A large number of hospitals are turning to technology, both as a cost-cutting measure and a tool to fend off competition.
Gertrudeâ€™s Childrenâ€™s Hospital has joined the fray with the adoption of a paperless system intended to reduce the time it takes to see a doctor in an environment where the difference between life and death is pegged on quick action.
â€œWe looked at our growing needs. How we can satisfy our staff and serve our customers better, how we can focus on revenue capture and control, and integration of medical records and patientsâ€™ portability to increase efficiency,â€ said hospital chief executive Gordon Otieno.
The new Kranium Integrated Hospital Management System (KIHMS) includes, among other features, online clinical notes, electronic prescriptions, decision support systems such as allergy and drug alerts, portability of patient records, and a clinical order entry system.
At the centre of the system are four main characters; a patient, doctor, nurse, and lab technician. A patient arrives at the doorstep of the hospitalâ€™s waiting bay seeking medical attention, after which a doctor keys in his observations.
An inpatient will be checked into one of the wards, where a nurse will enter patient data, gain access to the electronic medical records, review laboratory results and radiology reports, perform other â€œchartingâ€ tasks such as clinical progressive notes, history, nurses cardex, temperature pulse and respiration (TPR), blood pressure, and fluid charts.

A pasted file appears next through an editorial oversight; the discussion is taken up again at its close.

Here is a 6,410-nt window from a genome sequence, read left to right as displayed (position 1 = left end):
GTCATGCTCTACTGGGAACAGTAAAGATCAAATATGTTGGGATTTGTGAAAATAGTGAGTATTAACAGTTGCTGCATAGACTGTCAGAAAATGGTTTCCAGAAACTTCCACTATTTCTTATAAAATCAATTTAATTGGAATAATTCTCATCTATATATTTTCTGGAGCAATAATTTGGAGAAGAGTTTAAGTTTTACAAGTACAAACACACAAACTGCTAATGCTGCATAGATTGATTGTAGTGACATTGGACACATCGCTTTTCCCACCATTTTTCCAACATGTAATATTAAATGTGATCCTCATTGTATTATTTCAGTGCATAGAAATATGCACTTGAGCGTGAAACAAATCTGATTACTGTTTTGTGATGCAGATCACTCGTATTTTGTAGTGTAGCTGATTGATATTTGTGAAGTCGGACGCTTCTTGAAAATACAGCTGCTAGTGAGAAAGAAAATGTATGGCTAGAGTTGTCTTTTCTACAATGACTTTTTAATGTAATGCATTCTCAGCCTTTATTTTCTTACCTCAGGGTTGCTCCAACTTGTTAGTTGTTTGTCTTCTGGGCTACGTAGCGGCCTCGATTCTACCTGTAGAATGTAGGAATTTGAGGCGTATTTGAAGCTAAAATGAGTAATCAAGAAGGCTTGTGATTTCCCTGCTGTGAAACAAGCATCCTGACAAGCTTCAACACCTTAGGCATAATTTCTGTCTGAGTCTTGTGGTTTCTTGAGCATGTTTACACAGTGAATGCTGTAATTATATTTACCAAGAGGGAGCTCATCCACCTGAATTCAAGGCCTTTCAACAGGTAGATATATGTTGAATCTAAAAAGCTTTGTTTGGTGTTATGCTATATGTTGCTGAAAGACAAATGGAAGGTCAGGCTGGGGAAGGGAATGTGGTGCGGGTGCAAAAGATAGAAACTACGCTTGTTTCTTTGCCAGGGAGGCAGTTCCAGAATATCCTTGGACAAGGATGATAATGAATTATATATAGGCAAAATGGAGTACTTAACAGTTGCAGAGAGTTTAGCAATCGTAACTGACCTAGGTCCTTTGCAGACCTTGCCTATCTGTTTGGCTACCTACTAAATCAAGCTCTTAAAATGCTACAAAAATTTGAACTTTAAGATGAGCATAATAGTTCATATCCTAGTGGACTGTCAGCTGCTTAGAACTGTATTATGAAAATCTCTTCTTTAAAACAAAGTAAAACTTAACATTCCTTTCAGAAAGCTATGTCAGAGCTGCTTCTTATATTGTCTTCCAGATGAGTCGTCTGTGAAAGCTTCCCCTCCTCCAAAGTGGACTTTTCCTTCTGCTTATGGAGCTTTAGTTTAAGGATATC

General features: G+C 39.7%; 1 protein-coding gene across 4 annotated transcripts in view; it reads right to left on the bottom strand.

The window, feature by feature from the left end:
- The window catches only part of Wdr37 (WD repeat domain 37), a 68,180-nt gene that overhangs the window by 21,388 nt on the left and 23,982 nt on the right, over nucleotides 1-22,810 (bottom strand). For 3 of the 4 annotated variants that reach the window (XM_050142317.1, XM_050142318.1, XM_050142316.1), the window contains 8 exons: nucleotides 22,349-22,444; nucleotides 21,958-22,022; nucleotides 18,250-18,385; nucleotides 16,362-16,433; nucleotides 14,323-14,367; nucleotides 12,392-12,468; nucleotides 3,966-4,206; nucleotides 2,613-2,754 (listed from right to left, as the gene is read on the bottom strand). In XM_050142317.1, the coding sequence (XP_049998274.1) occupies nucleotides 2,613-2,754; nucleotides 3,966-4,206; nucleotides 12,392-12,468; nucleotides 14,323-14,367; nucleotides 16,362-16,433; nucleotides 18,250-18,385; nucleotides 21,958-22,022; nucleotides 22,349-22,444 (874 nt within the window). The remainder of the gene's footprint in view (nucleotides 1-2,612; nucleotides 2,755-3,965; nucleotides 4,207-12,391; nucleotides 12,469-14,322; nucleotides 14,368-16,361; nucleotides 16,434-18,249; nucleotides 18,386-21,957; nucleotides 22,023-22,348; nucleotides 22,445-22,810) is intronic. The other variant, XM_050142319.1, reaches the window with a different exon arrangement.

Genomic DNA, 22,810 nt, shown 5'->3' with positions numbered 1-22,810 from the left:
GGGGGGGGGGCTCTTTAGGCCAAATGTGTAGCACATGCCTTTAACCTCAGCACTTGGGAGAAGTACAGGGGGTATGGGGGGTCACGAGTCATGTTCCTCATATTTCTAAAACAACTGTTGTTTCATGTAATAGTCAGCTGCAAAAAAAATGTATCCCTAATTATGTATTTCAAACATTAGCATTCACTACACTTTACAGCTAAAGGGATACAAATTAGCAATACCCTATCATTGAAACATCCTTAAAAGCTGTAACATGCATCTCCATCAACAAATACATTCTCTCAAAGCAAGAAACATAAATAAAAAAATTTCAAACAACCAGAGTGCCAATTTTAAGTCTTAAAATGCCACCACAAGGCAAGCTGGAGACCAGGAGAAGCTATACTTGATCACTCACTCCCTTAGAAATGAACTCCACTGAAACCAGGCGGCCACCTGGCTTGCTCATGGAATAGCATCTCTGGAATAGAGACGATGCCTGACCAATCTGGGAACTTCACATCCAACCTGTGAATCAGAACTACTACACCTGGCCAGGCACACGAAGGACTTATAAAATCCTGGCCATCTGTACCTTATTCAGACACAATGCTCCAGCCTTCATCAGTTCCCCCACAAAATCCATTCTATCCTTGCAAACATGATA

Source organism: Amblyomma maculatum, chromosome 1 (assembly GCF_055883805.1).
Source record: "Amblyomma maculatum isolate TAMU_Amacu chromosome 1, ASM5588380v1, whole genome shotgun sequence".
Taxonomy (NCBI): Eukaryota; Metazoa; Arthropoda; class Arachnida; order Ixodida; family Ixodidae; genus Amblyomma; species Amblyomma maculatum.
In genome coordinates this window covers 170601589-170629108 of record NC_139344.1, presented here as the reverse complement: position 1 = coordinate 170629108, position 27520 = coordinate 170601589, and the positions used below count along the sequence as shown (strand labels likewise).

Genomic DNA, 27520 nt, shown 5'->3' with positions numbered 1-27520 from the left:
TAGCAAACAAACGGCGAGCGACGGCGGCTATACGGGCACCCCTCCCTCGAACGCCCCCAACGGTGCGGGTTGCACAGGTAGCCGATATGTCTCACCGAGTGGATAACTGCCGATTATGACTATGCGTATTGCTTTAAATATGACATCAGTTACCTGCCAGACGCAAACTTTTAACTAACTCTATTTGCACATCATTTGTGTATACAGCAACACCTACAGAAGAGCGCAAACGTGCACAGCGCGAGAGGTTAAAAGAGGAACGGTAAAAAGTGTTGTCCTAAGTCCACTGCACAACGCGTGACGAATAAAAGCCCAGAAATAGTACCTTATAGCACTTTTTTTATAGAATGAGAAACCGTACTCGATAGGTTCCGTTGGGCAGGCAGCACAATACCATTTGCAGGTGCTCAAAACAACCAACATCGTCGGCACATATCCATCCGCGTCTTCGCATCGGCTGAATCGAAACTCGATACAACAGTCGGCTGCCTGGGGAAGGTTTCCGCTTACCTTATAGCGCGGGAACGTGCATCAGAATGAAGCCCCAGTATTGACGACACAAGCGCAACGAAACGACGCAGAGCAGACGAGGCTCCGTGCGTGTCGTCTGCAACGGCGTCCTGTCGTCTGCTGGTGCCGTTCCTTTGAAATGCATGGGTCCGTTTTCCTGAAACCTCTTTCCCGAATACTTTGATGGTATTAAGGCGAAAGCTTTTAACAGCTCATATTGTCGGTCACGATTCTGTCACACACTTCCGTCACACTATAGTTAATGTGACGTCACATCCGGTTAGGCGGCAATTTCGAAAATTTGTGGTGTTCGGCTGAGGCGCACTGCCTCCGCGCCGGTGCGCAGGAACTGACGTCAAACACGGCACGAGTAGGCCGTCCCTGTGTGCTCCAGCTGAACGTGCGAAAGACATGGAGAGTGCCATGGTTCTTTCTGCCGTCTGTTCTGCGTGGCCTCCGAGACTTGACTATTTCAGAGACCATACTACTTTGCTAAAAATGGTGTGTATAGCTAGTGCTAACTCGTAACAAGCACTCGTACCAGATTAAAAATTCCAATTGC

Billing of medical procedures and surgical items is also performed automatically on a real-time basis.
â€œThere is that essence of time management with going paperless. Before that, simple processes like a nurse seeking lab details of patients would take up to two hours. Presently the most time needed is 30 minutes,â€ says Gertrudeâ€™s head of information services, Mr Allan Tollo.
The Kranium system was sourced from Kranium Technologies in India in 2011, and through a five-year partnership with Gertrudeâ€™s management and Kenyaâ€™s Technologies Associates, was implemented at a cost ofÂ Sh40 million.
â€œWe looked for a person who would work with us, be with us, and walk with us. We did not just want to buy software from vendors, the way some businesses like doing; we wanted something that we are involved in, to model it and benefit the hospital in later years. It is a success story,â€ said Mr Otieno.
The system is now known as Computers on Wheels (CoW) and consists of a laptop mounted on a medicine trolley which a nurse pushes with from room to room, attending to patients.
Each ward has two CoWs. It is web-base and, therefore, accessible within or outside the hospital.Â Connectivity is provided through a wireless network.
Security is paramount and this is addressed in three tiers. First, an access unit comes with an extensible authentication protocol (EAP), which prompts for a specific key to allow access.
The second level is based on active directory login credentials for domain access. Finally, in order to log into Kranium, a username and password must be provided. Access is based on the userâ€™s pre-defined roles.-Nation